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We are dismayed that councillors in Bristol have approved plans for a café on the city’s glorious downs, close to the Avon Gorge. We have called for radical reform of the nineteenth-century Downs Committee, which put forward the plans.
Bristol’s iconic sea-walls are a wholly inappropriate site for a café. It will spoil the view and the sense of wildness over a wide area. It will bring increased traffic and congestion to an already busy part of the Downs. The applicant has, ludicrously, attempted to justify this significant development by arguing that the provision of four toilet-cubicles is of public benefit, yet these are fewer than in the unobtrusive toilet block the cafe would replace. This proposal is clearly contrary to Bristol City Council’s planning policies, and we argued that it should be rejected.
The Downs Committee, set up to manage the Downs under the Clifton and Durdham Downs (Bristol) Act 1861, urgently needs reform. It has a single statutory remit: to keep the Downs open and unenclosed ‘for the public resort and recreation of the citizens and inhabitants of Bristol’. The 1861 act gives the committee no powers to build or operate a café. The society’s view—which we explained in detail to the planning committee—is that its proposal is unlawful. If the Committee presses ahead, it risks another expensive High Court challenge. The challenge to its licensing of zoo parking on the Downs cost an estimated £620,000.
Says Kate Ashbrook, our general secretary: ‘The Downs Committee needs to focus on improving the Downs for recreation, not on these distractions. It is unfit for purpose and needs radical reform.’
The proposed development
At its meeting on Wednesday 29 June, Bristol’s Development Control Committee B approved, by five votes to three, a proposal to replace a toilet block on the Downs with a café and education booth. The development would include four toilet-cubicles open to the public which the café is intended to fund.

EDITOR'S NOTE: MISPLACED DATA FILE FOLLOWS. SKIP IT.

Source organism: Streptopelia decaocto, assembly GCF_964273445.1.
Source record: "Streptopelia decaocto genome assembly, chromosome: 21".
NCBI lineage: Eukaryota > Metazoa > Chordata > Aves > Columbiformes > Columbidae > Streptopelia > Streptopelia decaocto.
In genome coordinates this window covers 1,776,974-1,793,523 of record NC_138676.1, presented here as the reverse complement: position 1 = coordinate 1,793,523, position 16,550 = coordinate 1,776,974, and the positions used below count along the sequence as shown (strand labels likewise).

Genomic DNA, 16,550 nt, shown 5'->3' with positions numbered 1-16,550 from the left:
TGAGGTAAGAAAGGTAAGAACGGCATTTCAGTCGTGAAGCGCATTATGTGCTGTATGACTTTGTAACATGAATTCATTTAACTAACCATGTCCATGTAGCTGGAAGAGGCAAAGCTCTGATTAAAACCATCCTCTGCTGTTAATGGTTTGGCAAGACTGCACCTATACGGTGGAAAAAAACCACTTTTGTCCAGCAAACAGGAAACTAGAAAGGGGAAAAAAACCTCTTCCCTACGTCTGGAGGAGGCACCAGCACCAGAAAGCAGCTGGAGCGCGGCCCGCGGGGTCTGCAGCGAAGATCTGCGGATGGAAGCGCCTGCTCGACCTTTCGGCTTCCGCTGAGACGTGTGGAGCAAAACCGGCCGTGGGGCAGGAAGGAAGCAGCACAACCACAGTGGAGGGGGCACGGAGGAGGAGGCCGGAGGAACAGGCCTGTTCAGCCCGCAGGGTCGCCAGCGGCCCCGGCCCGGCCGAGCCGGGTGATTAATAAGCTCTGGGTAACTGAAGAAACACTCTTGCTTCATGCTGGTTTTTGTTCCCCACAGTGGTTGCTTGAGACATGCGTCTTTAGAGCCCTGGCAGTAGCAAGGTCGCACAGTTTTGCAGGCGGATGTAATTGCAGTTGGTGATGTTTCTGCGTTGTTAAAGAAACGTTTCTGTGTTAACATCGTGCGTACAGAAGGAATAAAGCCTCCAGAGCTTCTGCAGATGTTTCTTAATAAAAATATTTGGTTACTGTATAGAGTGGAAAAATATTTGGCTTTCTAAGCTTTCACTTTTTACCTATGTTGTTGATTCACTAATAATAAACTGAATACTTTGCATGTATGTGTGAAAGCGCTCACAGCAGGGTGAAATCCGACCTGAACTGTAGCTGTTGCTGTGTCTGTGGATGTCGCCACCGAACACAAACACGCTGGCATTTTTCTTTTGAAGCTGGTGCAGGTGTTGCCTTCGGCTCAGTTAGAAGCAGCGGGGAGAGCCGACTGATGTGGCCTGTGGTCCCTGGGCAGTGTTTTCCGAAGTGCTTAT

The proposed development was given planning permission in 2019. This has now lapsed. At its April meeting the Committee decided not to grant permission and instructed officers to draw up reasons for refusal. Officers have done this but nonetheless still recommended approval.
The Downs Committee consists of the Lord Mayor (who chairs) and six councillors together with the Master of the Society of Merchant Venturers and six Merchant Venturers.
History of building on the Downs
The 1861 Downs Act requires the Downs Committee to manage the Downs so that it is kept ‘for ever open and unenclosed’. As Gerry Nichols records on page 25 of his booklet, To keep open and unenclosed: the Management of Durdham Down since 1861 (available here), this ‘has always been interpreted as a ban on permanent buildings on the Downs’. He goes on to explain that the land by the Water Tower owned by the Bristol Water Works Company has therefore been used for buildings to avoid challenges. On page 40, he explains that the toilets (rebuilt in 1963) are on the site of a World War II latrine block. This is the only WWII temporary building that the then Downs Committee allowed to remain.
Downs Committee powers.
Not only does the proposed development contravene the general provisions of the 1861 Act, but also the Downs Committee can only operate using the specific powers it has been given. The Open Spaces Society is of the view that the Committee has no powers to build or operate a café.